holding that no voluntary manslaughter charge was required where “the victim called [the defendant] names, cursed him, laughed at him, and derided his physique”Summary of this case from Johnson v. State
DECIDED: MAY 1, 2000. RECONSIDERATION DENIED MAY 30, 2000.
Appellant David Causlee Mack, Jr. was convicted of the malice murder of his wife, and sentenced to life imprisonment. In his appeal, he questions the content of the trial court's jury instruction on voluntary manslaughter and the trial court's denial of his motion for new trial on the ground that the verdict is against the weight of the evidence.
The crime occurred on December 27, 1996. Appellant was arrested at the scene and, in an indictment filed March 26, 1997, was charged with malice and felony murder and possession of a firearm during the commission of a crime. The trial began on September 29 and ended with the jury's return of guilty verdicts on all counts on September 30. Appellant's sentence to life imprisonment was filed on October 22, and he filed a motion for new trial on October 29. He amended his motion on February 16 and March 8, 1999, and the motion was denied on June 18, 1999. Appellant filed a notice of appeal on July 13, and his appeal was docketed in this Court on October 8. It has been submitted for decision on briefs.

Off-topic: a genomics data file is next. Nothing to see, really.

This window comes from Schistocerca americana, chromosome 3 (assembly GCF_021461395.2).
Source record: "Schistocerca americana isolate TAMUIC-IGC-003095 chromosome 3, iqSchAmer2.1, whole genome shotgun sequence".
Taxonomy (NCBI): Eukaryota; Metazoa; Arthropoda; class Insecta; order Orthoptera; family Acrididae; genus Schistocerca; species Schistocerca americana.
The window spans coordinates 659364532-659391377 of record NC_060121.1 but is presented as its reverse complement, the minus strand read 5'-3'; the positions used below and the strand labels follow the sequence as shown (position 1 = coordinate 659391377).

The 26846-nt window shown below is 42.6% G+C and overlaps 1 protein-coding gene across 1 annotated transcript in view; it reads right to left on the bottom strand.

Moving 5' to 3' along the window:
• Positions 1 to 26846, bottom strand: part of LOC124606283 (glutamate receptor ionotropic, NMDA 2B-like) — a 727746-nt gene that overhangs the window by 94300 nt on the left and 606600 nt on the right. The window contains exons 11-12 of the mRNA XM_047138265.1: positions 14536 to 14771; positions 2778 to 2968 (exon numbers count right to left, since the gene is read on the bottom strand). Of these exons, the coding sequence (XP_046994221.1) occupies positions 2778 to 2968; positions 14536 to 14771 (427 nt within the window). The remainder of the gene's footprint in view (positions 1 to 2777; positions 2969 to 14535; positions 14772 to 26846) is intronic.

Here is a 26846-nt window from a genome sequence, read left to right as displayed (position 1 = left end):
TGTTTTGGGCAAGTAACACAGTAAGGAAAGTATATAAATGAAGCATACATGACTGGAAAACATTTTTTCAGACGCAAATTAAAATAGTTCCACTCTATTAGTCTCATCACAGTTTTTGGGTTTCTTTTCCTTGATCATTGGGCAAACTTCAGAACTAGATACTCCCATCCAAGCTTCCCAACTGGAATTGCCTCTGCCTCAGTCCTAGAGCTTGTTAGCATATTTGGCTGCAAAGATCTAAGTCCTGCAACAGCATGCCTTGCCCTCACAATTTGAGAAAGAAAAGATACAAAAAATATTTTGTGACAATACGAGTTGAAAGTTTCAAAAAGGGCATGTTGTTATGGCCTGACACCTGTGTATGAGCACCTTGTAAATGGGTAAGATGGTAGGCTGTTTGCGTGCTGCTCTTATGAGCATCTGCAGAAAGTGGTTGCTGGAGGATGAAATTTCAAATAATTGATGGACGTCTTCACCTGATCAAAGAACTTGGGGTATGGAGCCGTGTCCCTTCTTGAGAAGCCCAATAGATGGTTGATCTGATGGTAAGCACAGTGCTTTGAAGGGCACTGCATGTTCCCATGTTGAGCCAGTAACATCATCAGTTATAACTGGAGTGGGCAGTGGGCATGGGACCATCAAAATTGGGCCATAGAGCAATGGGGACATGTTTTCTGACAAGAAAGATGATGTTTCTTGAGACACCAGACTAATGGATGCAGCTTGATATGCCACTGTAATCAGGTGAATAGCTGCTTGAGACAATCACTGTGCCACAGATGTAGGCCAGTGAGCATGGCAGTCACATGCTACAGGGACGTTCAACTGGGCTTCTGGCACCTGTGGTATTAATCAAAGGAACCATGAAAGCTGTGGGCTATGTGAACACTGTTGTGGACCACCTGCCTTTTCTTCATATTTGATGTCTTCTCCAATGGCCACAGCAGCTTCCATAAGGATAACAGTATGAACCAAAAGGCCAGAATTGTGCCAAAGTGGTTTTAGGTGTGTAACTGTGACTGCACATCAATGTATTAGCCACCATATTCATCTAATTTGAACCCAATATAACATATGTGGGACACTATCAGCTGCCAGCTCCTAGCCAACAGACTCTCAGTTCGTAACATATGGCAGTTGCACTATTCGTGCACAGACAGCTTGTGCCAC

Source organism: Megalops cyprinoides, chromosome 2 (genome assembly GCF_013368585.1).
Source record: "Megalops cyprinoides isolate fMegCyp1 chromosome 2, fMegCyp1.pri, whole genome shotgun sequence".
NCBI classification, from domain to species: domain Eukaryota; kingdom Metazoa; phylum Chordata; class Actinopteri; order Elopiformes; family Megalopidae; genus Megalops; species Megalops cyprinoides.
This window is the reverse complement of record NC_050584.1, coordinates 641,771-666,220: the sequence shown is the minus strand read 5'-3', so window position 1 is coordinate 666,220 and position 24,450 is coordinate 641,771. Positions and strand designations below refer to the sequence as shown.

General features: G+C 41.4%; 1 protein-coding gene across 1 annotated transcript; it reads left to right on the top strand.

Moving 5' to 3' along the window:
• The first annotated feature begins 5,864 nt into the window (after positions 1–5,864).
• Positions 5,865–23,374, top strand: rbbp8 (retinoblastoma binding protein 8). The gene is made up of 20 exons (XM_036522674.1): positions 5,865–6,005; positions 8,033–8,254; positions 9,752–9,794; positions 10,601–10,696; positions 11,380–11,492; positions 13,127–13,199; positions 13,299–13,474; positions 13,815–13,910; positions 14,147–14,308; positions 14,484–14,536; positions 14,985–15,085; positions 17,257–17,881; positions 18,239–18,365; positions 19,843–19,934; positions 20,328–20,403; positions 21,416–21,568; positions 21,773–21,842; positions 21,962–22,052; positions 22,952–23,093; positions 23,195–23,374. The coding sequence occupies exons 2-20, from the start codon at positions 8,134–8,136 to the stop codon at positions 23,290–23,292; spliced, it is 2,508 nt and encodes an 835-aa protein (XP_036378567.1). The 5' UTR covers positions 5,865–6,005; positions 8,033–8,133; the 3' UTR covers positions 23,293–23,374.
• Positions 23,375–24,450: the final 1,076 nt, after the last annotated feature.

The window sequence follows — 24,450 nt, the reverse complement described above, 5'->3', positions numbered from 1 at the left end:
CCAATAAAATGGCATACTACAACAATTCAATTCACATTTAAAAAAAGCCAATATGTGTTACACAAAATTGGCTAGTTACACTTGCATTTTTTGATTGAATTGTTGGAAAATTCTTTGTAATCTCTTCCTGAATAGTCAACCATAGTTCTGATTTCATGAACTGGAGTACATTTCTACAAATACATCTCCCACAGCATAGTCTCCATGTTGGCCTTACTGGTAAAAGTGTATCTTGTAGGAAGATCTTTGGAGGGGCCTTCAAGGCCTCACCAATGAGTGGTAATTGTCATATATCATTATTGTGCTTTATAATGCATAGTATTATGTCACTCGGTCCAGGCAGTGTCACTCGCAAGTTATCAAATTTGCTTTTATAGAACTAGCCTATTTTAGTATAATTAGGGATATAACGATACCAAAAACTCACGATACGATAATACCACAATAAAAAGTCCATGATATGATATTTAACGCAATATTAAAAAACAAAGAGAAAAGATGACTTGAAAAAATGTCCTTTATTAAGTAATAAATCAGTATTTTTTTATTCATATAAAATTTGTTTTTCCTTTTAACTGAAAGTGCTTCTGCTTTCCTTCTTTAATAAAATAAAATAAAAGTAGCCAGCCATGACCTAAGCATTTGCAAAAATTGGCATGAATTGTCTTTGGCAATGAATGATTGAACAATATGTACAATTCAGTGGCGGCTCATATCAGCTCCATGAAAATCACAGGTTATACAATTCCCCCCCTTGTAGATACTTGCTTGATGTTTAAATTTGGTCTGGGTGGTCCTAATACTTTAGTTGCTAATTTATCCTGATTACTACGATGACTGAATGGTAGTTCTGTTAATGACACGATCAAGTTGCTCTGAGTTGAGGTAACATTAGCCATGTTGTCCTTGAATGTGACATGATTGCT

1. The victim, Sylvia Hunter, died from a gunshot wound inflicted by a Springfield Arms 12-gauge single-barrel break-open shotgun fired at her from a distance of three to six feet at 1 a.m. on December 27, 1996. The shot was fired after Ms. Hunter had telephoned from the couple's residence for emergency help. The 911 operator heard a male and female engaged in a violent argument, then a popping sound followed by the male voice using profanity and the female wheezing and gasping. A second phone call to 911 from the Hunter/Mack residence was placed by a crying man who identified himself as David Mack and reported that he had shot his wife. Appellant repeated his admission to the officers who arrived on the scene, and told them the victim should not have gone out and come home so late. The officers found a shotgun in the room with the victim's body. In a videotaped statement to the investigating officer three hours after the crime, appellant stated that, upon her return that night, his wife had angered him by calling him names and comparing the size of his penis disfavorably with that of another man. Appellant said he then went to a storage shed where he got the shotgun, and returned to the home where he asked his wife to recant her statements. When she did not, he pointed the gun at her legs and pulled the trigger, but the gun did not fire. He then opened the breech and, when she angered him again, he closed the breech and fired again, this time fatally striking his wife in the abdomen.